I seen an article about the different types of tea and I can say that I never knew all tea was the same leave just a different prep process. I drink a ton of tea and always thought that green was different from the regular brown and so on, and it’s cool as hell to see more info about something that I probably drink 3 gallons plus of a week. .
Young leaves or new growth buds that have undergone minimal oxidation through a slight amount of withering before halting the oxidation processes by being baked dry. Withering of the leaves can last from around one to three days depending on the season and temperature of the processing environment. The buds may be shielded from sunlight to prevent the formation of chlorophyll.
This tea has undergone the least amount of oxidation. The oxidation process is halted by the quick application of heat after tea picking, either with steam, the Japanese method, or by dry cooking in hot pans, the traditional Chinese method. Those interested in buying green tea could search for online shops like Ahmad Tea to find a perfectly brewed cup that would suit their taste.
This tea’s oxidation is stopped somewhere between the standards for green tea and black tea. The processing typically takes two to three days from withering to drying with a relatively short oxidation period of several hours. Common wisdom about lightly oxidized teas in Taiwan is that too little oxidation upsets the stomach of some consumers.
The tea leaves are allowed to completely oxidize. Black tea is first withered to induce protein breakdown and reduce water content. The leaves then undergo a process known in the industry is “disruption” or “leaf maceration”, which through bruising or cutting disrupts leaf cell structures, releasing the leaf juices and enzymes that activate oxidation. The oxidation process takes between 45–90 minutes to 3 hours and is done at high humidity between 20-30 degrees Celsius, transforming much of the catechins of the leaves into complex tannin.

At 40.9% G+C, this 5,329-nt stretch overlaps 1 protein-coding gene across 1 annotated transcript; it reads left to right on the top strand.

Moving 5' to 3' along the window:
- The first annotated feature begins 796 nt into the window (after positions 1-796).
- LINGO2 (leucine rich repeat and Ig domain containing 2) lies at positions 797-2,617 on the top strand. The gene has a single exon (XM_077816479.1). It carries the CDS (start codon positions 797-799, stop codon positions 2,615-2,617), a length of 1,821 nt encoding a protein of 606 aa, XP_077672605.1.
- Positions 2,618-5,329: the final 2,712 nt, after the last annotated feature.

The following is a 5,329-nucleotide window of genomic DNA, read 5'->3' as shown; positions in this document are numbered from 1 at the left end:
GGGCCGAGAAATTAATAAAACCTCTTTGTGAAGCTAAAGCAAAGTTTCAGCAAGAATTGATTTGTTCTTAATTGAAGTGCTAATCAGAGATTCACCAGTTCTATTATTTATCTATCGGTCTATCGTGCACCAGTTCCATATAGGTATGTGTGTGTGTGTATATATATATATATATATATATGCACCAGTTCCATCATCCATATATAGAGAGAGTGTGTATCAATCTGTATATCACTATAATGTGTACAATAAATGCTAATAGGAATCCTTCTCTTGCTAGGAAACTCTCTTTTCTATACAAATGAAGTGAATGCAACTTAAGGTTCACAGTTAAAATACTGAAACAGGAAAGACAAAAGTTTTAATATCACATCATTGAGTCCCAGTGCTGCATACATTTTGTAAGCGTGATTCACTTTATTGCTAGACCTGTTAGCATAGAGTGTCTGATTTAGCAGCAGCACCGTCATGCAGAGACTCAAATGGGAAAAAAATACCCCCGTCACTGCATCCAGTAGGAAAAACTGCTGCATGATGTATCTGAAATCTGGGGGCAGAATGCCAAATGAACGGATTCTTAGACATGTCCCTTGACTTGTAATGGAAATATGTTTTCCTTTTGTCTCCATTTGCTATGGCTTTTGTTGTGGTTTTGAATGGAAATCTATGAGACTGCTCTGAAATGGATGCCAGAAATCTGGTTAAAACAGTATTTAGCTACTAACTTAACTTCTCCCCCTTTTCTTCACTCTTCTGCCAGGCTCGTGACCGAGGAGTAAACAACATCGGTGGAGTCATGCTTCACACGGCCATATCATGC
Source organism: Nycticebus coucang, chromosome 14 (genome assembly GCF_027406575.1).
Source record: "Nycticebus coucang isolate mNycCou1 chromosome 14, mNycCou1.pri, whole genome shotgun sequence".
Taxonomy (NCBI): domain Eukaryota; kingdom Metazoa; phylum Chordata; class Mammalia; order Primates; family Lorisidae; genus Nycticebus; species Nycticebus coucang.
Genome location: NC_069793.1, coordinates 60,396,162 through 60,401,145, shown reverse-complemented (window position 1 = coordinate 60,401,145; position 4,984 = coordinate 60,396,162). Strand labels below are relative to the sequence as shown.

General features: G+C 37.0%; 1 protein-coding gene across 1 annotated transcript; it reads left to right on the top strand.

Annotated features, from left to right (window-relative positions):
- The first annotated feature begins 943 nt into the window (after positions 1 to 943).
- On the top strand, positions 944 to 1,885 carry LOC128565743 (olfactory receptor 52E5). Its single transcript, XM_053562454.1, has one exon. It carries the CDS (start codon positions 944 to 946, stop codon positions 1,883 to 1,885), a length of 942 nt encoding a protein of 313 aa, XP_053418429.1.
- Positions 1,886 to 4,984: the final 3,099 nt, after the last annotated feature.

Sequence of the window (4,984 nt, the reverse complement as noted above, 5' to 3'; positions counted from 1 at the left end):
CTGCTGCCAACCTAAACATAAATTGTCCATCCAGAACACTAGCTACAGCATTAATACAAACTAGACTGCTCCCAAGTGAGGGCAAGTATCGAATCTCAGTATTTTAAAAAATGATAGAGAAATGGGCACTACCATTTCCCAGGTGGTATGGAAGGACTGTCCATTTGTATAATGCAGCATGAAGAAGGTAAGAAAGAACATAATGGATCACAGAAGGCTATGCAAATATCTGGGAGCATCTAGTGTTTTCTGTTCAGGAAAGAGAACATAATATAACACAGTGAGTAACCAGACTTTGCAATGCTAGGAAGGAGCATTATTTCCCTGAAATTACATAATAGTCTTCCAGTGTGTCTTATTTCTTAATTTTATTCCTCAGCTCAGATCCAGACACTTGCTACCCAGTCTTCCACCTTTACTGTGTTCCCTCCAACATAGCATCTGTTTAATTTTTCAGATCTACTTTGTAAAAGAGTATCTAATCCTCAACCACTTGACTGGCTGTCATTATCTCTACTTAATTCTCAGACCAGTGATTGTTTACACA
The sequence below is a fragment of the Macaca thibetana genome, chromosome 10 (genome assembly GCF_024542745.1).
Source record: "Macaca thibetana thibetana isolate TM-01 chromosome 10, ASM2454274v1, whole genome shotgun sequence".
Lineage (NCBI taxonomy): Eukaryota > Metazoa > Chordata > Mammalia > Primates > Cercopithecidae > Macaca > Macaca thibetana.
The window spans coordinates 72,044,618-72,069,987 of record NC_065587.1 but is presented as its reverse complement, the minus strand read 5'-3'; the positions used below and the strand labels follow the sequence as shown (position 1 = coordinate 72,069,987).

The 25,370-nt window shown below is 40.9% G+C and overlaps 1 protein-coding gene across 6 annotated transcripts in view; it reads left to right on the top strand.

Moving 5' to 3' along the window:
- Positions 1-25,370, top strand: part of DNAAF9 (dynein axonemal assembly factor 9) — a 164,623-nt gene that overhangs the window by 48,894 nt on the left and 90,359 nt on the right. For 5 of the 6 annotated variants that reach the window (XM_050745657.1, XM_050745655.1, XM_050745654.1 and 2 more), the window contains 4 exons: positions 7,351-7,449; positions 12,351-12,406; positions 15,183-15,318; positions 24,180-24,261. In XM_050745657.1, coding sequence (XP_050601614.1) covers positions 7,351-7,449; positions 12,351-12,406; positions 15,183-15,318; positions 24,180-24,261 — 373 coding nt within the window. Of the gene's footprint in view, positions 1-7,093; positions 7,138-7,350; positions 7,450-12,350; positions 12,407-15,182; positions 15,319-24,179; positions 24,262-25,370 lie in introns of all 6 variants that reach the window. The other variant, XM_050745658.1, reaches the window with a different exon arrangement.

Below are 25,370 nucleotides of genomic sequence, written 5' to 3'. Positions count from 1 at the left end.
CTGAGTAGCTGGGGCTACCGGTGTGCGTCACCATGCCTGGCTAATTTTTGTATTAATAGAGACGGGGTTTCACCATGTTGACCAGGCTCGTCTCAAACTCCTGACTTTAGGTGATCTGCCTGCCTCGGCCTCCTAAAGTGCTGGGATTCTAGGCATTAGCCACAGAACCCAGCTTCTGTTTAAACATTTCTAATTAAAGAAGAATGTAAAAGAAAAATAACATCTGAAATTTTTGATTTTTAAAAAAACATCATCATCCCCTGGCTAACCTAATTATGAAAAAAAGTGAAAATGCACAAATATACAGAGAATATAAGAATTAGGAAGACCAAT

Teas that are allow to undergo a second oxidation after the fixation of the tea leaves, such as Pu-erh, Liu’an, and Liubao, are collectively referred to as secondary or post-fermentation teas in English.In Chinese they are categorized as Dark tea or black tea. This is not to be confused with the English term Black tea, known in Chinese as red tea. Pu-erh, also known as Póu léi (Polee) in Cantonese is the most common type of post-fermetation tea in the market.
This tea is processed in a similar manner to green tea, but instead of immediate drying after fixation, it is stacked, covered, and gently heated in a humid environment. This initiates oxidation in the chlorophyll of the leaves through non-enzymatic and non-microbial means, which results in a yellowish or greenish-yellow colour.